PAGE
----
Conduction-cooled (i.e. cryogen-free) magnets designed for x-ray diffraction measurements have the advantage of compact size compared to a conventional liquid helium system, permitting the assembly to be fitted to existing goniometers. A variable temperature insert, typically 2 to 300 K allows for sample rotation in the magnetic field. The system pictured (on left) is of a 5T cryogen-free X-ray diffraction system. An example of magnets used in such systems is also shown (below).
Neutron Diffraction magnet systems are characterized by the requirement of having minimum material in the neutron beam path. A vacuum bore and gap in the split pair magnet, with field orientation either vertical or horizontal, avoids any liquid helium in the path of the beam. Variable temperature inserts are often provided, typically 2 to 300K, allowing for sample rotation in the magnetic field. The aperture through which the beam passes are typically provided with windows of thin aluminum. The system shown here is a cryogen free unit for diffraction research studies.
To do Ion Cyclotron Resonance measurements the superconducting magnet system must have the following features: High field, moderate homogeneity over a large region sufficient to encompass the ion trap, high temporal stability, and low fringe fields. A low loss cryostat that only requires refilling once a month is also an important feature.
For short term routine mass measurements the 7 Tesla, 5 inch room temperature bore magnet system (shown here) has become the most widely used and has gradually replaced the earlier 4.7 Tesla model. This magnet has 10ppm uniformity over a 2 inch diameter x 4 inch long cylindrical volume. The temporal stability is better than 1ppm/ hour. The fringe field is substantially reduced by providing separate superconducting shielding coils. Other designs with higher fields, larger or smaller homogeneous regions with homogeneity to the 1ppm level, larger bores and magnets with passive or active shielding (shown here) have been built.
Actively Shielded 7T, 5.0" Bore ICR Magnet System shown below:
The scanning tunneling microscope (STM) is widely used in both industrial and fundamental research to obtain atomic-scale images of metal surfaces. It provides a three-dimensional profile of the surface which is very useful for characterizing surface roughness, observing surface defects, and determining the size and conformation of molecules and aggregates on the surface. The system shown (lower left) is a 9/11 Tesla, 3.5" bore system. An additional consideration is to keep the cryostat top plate as uncluttered as possible (see top view). This allows the magnet system to be easily supported from the underside of a vibration isolation table and provides maximum working area for the STM insert itself. The other system shown (lower right) is of a 9 Tesla, 5" bore STM system in a bottom loading configuration.
The system on the right combines a low temperature Scanning Probe Microscope (SPM) and insert built by NanoMagnetics Instruments with a magnet system built by American Magnetics, Inc. Such systems are available in a variety of styles depending upon the experimental needs which commonly include Atomic Force Microscopy (AFM), Scanning Hall Probe Microscopy (SHPM) or Scanning Tunneling Microscopy (STM).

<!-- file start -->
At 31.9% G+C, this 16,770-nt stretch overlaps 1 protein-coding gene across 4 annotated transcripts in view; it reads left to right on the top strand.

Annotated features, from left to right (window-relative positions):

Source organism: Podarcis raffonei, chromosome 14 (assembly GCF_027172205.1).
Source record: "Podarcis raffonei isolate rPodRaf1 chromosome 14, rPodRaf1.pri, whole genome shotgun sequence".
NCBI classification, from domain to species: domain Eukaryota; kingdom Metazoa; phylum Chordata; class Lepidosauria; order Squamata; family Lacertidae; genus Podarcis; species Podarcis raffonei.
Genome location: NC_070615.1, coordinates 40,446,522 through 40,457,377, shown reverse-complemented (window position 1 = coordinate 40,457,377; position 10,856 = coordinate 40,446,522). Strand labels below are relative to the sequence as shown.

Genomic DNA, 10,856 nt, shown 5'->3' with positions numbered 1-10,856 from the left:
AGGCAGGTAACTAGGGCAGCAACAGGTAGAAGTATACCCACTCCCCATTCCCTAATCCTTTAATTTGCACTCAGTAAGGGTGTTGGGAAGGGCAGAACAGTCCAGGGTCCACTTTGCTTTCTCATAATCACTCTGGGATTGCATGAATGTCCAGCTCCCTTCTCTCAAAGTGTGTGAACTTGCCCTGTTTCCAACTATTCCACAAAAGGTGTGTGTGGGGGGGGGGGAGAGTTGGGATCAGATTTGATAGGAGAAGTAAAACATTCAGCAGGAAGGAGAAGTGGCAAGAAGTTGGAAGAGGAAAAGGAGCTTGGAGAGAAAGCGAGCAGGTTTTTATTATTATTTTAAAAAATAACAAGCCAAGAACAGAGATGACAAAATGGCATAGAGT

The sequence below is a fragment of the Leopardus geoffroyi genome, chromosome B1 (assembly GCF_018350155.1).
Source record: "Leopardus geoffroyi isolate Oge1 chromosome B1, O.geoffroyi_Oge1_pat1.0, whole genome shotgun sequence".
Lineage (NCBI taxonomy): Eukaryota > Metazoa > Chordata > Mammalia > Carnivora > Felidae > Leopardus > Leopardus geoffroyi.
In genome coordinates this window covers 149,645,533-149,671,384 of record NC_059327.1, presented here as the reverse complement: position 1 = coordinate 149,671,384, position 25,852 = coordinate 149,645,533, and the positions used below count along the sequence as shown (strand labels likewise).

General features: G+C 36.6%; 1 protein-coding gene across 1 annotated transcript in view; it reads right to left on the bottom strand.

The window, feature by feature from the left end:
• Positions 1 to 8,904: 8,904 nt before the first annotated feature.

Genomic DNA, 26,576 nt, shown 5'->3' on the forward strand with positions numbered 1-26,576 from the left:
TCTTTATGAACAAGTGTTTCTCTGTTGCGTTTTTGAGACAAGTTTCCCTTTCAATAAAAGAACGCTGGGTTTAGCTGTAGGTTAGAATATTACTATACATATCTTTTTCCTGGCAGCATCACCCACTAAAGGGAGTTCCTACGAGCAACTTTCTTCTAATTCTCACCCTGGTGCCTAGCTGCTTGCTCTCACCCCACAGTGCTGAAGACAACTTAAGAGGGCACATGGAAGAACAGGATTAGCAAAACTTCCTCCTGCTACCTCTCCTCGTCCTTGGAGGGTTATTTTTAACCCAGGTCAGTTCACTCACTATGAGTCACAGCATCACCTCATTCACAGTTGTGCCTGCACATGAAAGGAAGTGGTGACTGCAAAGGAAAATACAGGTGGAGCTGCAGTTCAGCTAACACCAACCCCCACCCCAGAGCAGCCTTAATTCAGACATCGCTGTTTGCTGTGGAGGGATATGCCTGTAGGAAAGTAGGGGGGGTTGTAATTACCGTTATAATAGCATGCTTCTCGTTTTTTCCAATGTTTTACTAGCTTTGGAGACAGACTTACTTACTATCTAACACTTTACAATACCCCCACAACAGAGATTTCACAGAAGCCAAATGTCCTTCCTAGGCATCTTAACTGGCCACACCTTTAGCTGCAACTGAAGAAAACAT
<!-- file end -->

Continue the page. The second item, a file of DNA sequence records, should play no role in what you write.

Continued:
The following paper published in the Review of Scientific Instruments, used an AMI STM magnet system and provides useful information regarding such systems. 3He Refrigerator based Very Low Temperature STM
STM spectroscopy offers unique capability for research in emerging areas of Nanoscience. STM provides real time images of atomically resolved surfaces and is a very useful technique to study local electronic phenomena. The Superconducting magnet based STM systems are being used to perform studies related to Magnetic vortices, Nanoscale inhomogeneity and understanding interplay of Magnetism & Superconductivity. AMI provides custom designed magnet systems to accommodate complex user inserts. The system engineers make every effort to provide low loss, low vibration magnet systems to perform variable temperature STM studies. These magnet systems provide magnetic field in either vertical field or horizontal direction. Other alternatives include 2-axis (shown lower right side photo) or 3-axis magnet system thereby allowing rotation of magnetic field vector.
Superconducting magnets in particle accelerators contain, steer or focus the particle beam. They act as focusing devices in key locations and are often used in experimental systems at the target end of the tunnel. Racetrack dipole and quadrupole magnets are normally used to guide the beam because they produce a long region of uniform field axially along the flight path of the particles. AMI has the capability to produce precision wound single conductor Racetrack dipole and quadrupole magnets (see below).
A dipole version has two elongated coils opposite each other. A quadropole or quadrupole magnet has four coils symmetrically spaced around the radial bore. Quadrupoles produce a higher degree of field homogeneity and strength as compared to dipoles. The achievable field in magnets of this type is lower than that of comparably sized solenoids wound with the same material. AMI's custom production capabilities are best suited for low volume custom magnets for beam lines. Two such identical systems used in an experimental target area are shown below.